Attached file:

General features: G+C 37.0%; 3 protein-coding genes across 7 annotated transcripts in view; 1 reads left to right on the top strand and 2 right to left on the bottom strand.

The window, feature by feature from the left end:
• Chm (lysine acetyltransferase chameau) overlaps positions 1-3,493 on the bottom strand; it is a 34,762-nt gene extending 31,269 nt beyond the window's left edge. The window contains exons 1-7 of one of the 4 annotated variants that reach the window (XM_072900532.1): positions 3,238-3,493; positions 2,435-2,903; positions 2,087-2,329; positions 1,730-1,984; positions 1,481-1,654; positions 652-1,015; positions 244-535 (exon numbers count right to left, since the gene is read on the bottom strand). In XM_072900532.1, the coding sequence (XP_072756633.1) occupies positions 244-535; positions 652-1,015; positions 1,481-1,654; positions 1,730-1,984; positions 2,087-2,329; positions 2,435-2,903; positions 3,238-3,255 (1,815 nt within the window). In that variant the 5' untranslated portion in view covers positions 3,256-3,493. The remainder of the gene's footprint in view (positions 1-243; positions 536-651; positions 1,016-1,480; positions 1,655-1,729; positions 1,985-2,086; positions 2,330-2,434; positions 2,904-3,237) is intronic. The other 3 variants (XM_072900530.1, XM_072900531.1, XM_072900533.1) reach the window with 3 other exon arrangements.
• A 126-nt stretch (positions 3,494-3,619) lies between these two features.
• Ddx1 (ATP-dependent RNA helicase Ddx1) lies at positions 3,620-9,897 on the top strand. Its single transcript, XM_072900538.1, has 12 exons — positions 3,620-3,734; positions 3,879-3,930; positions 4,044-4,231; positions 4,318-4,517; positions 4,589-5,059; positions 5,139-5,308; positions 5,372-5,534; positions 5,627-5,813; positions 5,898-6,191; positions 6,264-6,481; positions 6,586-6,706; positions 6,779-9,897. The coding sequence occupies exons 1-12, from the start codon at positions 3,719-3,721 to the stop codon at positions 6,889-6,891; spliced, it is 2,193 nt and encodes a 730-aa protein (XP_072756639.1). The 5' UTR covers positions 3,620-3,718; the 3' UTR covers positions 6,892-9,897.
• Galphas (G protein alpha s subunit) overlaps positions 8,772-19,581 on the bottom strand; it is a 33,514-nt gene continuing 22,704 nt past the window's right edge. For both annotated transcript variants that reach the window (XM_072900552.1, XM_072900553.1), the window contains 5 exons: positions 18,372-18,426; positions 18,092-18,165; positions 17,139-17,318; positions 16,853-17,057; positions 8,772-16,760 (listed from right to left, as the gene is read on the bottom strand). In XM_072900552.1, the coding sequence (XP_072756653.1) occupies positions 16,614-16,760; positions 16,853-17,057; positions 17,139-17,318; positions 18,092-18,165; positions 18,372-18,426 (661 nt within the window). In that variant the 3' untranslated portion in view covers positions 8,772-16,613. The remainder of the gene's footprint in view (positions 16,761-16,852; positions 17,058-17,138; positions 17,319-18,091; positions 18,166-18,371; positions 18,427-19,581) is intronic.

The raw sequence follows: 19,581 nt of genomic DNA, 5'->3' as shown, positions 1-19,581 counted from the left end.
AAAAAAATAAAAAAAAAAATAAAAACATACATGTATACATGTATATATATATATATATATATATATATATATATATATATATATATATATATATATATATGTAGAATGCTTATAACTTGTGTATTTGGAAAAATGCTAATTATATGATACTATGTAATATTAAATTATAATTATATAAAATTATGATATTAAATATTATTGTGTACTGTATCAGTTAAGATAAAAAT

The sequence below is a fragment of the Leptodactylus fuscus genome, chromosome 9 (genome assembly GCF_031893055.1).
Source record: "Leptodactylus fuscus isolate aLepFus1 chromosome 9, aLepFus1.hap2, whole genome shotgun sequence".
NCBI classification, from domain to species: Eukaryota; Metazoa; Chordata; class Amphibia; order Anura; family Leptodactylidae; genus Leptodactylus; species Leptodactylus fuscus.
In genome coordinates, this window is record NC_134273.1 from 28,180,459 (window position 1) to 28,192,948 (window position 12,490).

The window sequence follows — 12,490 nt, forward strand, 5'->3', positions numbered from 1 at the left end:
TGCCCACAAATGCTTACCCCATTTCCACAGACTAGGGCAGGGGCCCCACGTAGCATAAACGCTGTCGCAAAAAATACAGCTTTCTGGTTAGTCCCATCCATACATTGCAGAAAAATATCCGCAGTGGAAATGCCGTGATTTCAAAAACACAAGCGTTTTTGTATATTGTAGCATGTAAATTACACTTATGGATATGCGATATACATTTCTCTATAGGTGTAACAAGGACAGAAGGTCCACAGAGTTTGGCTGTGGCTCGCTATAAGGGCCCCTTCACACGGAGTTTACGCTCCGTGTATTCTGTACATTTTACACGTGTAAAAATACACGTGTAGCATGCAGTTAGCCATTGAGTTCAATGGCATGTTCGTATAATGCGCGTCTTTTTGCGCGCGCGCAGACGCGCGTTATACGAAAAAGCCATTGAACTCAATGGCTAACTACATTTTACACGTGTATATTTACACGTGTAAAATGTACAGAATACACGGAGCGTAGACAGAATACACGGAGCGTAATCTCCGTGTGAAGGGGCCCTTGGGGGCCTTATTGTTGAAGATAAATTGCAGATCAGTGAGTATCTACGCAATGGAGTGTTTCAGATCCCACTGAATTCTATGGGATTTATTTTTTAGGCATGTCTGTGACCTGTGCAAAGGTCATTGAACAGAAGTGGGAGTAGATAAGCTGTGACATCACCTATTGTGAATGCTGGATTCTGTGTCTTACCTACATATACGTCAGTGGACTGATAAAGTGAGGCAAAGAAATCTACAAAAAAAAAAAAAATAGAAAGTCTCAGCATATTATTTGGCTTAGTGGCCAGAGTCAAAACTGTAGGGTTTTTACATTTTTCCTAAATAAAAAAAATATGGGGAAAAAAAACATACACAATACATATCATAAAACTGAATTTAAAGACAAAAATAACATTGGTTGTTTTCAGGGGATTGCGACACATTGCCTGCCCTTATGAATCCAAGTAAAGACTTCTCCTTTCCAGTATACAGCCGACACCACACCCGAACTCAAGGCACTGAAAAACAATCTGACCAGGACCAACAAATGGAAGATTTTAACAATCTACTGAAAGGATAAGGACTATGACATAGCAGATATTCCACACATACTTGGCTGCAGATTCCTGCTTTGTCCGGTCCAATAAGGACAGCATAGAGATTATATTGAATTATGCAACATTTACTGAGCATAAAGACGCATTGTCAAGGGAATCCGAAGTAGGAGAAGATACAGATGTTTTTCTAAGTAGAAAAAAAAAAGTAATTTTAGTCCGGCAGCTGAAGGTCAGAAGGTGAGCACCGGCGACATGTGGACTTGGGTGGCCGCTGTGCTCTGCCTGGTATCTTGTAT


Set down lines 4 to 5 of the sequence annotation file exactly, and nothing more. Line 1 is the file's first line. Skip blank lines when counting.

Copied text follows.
• A 126-nt stretch (positions 3,494-3,619) lies between these two features.
• Ddx1 (ATP-dependent RNA helicase Ddx1) lies at positions 3,620-9,897 on the top strand. Its single transcript, XM_072900538.1, has 12 exons — positions 3,620-3,734; positions 3,879-3,930; positions 4,044-4,231; positions 4,318-4,517; positions 4,589-5,059; positions 5,139-5,308; positions 5,372-5,534; positions 5,627-5,813; positions 5,898-6,191; positions 6,264-6,481; positions 6,586-6,706; positions 6,779-9,897. The coding sequence occupies exons 1-12, from the start codon at positions 3,719-3,721 to the stop codon at positions 6,889-6,891; spliced, it is 2,193 nt and encodes a 730-aa protein (XP_072756639.1). The 5' UTR covers positions 3,620-3,718; the 3' UTR covers positions 6,892-9,897.